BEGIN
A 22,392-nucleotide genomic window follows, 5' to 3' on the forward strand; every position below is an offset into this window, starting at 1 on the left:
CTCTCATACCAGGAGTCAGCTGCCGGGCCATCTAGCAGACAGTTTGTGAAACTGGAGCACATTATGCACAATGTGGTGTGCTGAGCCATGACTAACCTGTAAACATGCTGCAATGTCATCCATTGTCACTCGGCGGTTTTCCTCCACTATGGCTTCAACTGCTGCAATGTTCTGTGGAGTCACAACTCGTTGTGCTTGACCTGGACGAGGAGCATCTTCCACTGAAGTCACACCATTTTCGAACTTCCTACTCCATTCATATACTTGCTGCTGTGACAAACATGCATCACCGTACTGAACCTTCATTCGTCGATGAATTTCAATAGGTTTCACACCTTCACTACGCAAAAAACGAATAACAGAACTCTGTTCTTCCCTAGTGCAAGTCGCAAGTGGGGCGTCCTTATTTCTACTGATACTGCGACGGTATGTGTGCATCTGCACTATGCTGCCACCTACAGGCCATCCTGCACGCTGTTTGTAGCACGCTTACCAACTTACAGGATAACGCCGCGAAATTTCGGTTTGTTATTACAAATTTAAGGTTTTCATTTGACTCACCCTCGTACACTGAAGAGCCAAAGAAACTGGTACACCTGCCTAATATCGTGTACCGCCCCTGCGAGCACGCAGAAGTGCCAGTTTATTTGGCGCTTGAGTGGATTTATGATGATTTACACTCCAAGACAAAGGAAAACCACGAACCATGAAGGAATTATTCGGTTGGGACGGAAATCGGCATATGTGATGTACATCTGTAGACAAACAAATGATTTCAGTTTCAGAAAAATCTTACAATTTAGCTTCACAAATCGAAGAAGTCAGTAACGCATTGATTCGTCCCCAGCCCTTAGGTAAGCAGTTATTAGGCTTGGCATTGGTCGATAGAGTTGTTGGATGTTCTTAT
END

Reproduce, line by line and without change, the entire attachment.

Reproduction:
A 22,392-nucleotide genomic window follows, 5' to 3' on the forward strand; every position below is an offset into this window, starting at 1 on the left:
CTCTCATACCAGGAGTCAGCTGCCGGGCCATCTAGCAGACAGTTTGTGAAACTGGAGCACATTATGCACAATGTGGTGTGCTGAGCCATGACTAACCTGTAAACATGCTGCAATGTCATCCATTGTCACTCGGCGGTTTTCCTCCACTATGGCTTCAACTGCTGCAATGTTCTGTGGAGTCACAACTCGTTGTGCTTGACCTGGACGAGGAGCATCTTCCACTGAAGTCACACCATTTTCGAACTTCCTACTCCATTCATATACTTGCTGCTGTGACAAACATGCATCACCGTACTGAACCTTCATTCGTCGATGAATTTCAATAGGTTTCACACCTTCACTACGCAAAAAACGAATAACAGAACTCTGTTCTTCCCTAGTGCAAGTCGCAAGTGGGGCGTCCTTATTTCTACTGATACTGCGACGGTATGTGTGCATCTGCACTATGCTGCCACCTACAGGCCATCCTGCACGCTGTTTGTAGCACGCTTACCAACTTACAGGATAACGCCGCGAAATTTCGGTTTGTTATTACAAATTTAAGGTTTTCATTTGACTCACCCTCGTACACTGAAGAGCCAAAGAAACTGGTACACCTGCCTAATATCGTGTACCGCCCCTGCGAGCACGCAGAAGTGCCAGTTTATTTGGCGCTTGAGTGGATTTATGATGATTTACACTCCAAGACAAAGGAAAACCACGAACCATGAAGGAATTATTCGGTTGGGACGGAAATCGGCATATGTGATGTACATCTGTAGACAAACAAATGATTTCAGTTTCAGAAAAATCTTACAATTTAGCTTCACAAATCGAAGAAGTCAGTAACGCATTGATTCGTCCCCAGCCCTTAGGTAAGCAGTTATTAGGCTTGGCATTGGTCGATAGAGTTGTTGGATGTTCTTAT